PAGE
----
A goodly number of Polyramblers met at Kew Gardens station, including new member Maria and her labrador guide dog Bella who was wagging her tail and cosying up to the walkers. We were ready for a soothing stroll along the Thames Path but fearing forecast strong winds and rain. There was too much traffic to let Bella off the lead, even while some of the group peeped into St. Anne’s Church at Kew Green, but when we got to the towpath Bella was keen to explore. I described to Maria that on our left there was a narrow road leading to Kew Gardens car park and on the right was the river. Maria said later she imagined the river bank would be the same as at Putney, gently leading down to the water. Before I could explain that there was a 10ft vertical wall covered in bright green moss, Bella was off the lead and skiing down the wall to the narrow strip of shingle beach, splashing delightedly in the shallows until she realised that there was no obvious way back up. The group carried on along the towpath, unaware of the dilemma. To cut a long story short and save the reader the palpitations experienced by Maria and me, not to mention Bella, two men in a little motor boat, coaching some rowers, saw our problem, and diverted their attention to Bella. They steered their boat to the narrow shingle beach and one man jumped out. With Maria calling, cajoling and whistling and this angel in yellow oilskins coaxing and pulling, Bella was manoeuvred towards the iron-runged ladder on the wall and pushed upwards towards us. Bella desperately hooked her paws over the rungs. When she scrambled to the top, Maria rewarded her with her favourite treat and put her firmly back on the lead. The two guardian angels buzzed away in their motor boat, with us calling out our profuse thanks to them.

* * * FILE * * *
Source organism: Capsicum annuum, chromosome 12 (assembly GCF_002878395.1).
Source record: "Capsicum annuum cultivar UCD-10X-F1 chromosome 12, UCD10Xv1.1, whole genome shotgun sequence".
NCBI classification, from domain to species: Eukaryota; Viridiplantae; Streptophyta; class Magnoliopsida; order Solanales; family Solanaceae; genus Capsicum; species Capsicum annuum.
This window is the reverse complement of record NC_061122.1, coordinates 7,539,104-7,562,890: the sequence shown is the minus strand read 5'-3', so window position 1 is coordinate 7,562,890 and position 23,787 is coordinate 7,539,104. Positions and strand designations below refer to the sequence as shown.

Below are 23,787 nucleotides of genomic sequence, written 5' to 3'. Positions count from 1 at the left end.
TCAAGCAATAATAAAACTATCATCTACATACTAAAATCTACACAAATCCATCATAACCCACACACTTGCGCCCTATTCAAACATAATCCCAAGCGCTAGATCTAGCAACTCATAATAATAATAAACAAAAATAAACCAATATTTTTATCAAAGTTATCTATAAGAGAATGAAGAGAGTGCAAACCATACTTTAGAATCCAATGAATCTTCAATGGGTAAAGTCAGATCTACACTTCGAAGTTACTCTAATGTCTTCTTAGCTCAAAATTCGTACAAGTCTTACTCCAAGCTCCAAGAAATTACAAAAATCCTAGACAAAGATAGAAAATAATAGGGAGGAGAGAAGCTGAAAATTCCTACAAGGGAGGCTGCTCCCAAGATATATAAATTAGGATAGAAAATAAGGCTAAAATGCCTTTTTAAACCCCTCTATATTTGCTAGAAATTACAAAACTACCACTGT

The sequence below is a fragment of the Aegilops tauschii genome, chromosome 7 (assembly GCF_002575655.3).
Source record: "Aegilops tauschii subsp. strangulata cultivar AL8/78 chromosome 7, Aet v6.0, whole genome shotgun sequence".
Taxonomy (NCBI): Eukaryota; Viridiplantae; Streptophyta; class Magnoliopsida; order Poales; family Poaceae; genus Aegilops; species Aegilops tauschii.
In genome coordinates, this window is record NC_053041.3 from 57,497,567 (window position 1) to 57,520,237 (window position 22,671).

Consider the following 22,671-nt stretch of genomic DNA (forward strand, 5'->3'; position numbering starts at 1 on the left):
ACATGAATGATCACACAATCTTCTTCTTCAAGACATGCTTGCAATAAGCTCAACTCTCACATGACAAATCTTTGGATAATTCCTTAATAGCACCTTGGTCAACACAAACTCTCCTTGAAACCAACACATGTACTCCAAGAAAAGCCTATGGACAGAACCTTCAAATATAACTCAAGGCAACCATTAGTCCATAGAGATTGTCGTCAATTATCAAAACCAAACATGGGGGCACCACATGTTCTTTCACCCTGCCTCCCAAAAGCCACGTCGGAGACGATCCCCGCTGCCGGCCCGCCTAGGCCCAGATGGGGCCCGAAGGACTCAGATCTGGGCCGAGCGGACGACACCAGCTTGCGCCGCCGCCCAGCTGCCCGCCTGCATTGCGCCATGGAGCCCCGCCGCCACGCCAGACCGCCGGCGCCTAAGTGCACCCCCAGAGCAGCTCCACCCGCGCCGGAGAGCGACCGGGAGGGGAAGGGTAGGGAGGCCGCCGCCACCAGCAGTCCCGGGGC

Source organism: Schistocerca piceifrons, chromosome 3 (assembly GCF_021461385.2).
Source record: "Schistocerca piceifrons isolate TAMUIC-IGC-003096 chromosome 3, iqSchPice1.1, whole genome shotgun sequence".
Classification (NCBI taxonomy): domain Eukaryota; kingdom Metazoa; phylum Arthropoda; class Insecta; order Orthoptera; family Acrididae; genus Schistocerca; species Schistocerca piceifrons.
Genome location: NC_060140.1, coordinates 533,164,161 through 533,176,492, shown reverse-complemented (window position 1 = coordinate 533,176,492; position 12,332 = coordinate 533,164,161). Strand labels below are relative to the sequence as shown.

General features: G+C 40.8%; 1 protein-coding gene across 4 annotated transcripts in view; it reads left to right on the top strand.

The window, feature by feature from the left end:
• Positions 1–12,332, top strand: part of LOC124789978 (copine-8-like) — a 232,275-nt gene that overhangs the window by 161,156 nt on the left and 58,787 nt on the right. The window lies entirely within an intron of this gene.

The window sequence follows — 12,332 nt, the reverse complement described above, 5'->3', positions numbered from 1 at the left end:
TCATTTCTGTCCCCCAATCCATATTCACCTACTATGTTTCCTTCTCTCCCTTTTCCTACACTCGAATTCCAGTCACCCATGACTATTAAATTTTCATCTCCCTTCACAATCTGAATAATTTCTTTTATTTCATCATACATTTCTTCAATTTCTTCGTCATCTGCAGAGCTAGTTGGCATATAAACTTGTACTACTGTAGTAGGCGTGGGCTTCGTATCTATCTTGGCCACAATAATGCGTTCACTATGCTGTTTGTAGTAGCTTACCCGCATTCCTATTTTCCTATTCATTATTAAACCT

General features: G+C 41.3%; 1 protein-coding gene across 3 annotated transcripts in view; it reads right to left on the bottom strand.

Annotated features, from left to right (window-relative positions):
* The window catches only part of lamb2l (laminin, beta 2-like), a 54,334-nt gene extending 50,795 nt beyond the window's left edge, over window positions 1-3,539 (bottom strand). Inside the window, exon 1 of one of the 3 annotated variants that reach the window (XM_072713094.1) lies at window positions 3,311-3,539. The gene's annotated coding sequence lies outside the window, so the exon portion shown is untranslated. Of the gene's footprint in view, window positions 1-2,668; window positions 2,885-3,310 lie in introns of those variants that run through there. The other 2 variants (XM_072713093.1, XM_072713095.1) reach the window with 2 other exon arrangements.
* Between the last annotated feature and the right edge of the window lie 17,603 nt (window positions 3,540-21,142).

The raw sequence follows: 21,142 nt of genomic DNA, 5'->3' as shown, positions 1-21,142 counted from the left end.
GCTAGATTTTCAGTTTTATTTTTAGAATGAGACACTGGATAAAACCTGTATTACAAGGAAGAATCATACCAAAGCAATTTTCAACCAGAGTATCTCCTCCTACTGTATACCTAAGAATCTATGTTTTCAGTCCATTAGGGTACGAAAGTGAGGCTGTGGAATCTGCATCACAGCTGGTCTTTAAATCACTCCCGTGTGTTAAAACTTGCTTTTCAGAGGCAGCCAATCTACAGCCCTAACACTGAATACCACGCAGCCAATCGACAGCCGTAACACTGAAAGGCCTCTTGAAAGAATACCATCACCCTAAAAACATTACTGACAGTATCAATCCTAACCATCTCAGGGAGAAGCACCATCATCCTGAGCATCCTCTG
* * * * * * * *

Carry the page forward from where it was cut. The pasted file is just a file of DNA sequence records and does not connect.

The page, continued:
Disaster averted, we three strode off briskly along the towpath parallel to the boundary of Kew Gardens to try and rejoin the group. We caught up with them by the Isleworth lock and followed them to the London Apprentice pub for a welcome sit down, food and refreshment. The staff were very helpful and friendly and the food was tasty. Outside it was rather dark grey and a cold wind was getting up. Suitably restored, joined at last by Valeria, we returned to Kew by the Thames Path along the north bank of the river, in and out, up and down steps, alongside houseboats and semi-derelict warehouses, with Bella eyeing the murky water of the Grand Union Canal. She was at least able to gambol about in Syon Park and then later in Waterman’s Park where she was prevented from another aquatic adventure by a fence and protected from the traffic by a wall. When we got to Kew Bridge station Danny accompanied Maria and Bella to the train. Some of the party had already hopped on a bus. The rest of us made our way back to Kew Gardens tube station and our evening entertainment, before the threatened wind and rain made an appearance down south. Up north the storm Desmond was wreaking havoc. Apart from the yellow-oilskinned dog rescuers, our thanks go also to Danny and Geoffrey for staying in mobile phone contact and trying to help, offering support and advice. What would normally be an uneventful stroll along by the river turned into quite an emotional adventure and could have had tragic consequences. I learned to be aware that friendly, calm and well-trained guide dogs wagging their tails adorably, can suddenly experience a change of character when they are let off the lead and catch sight of water!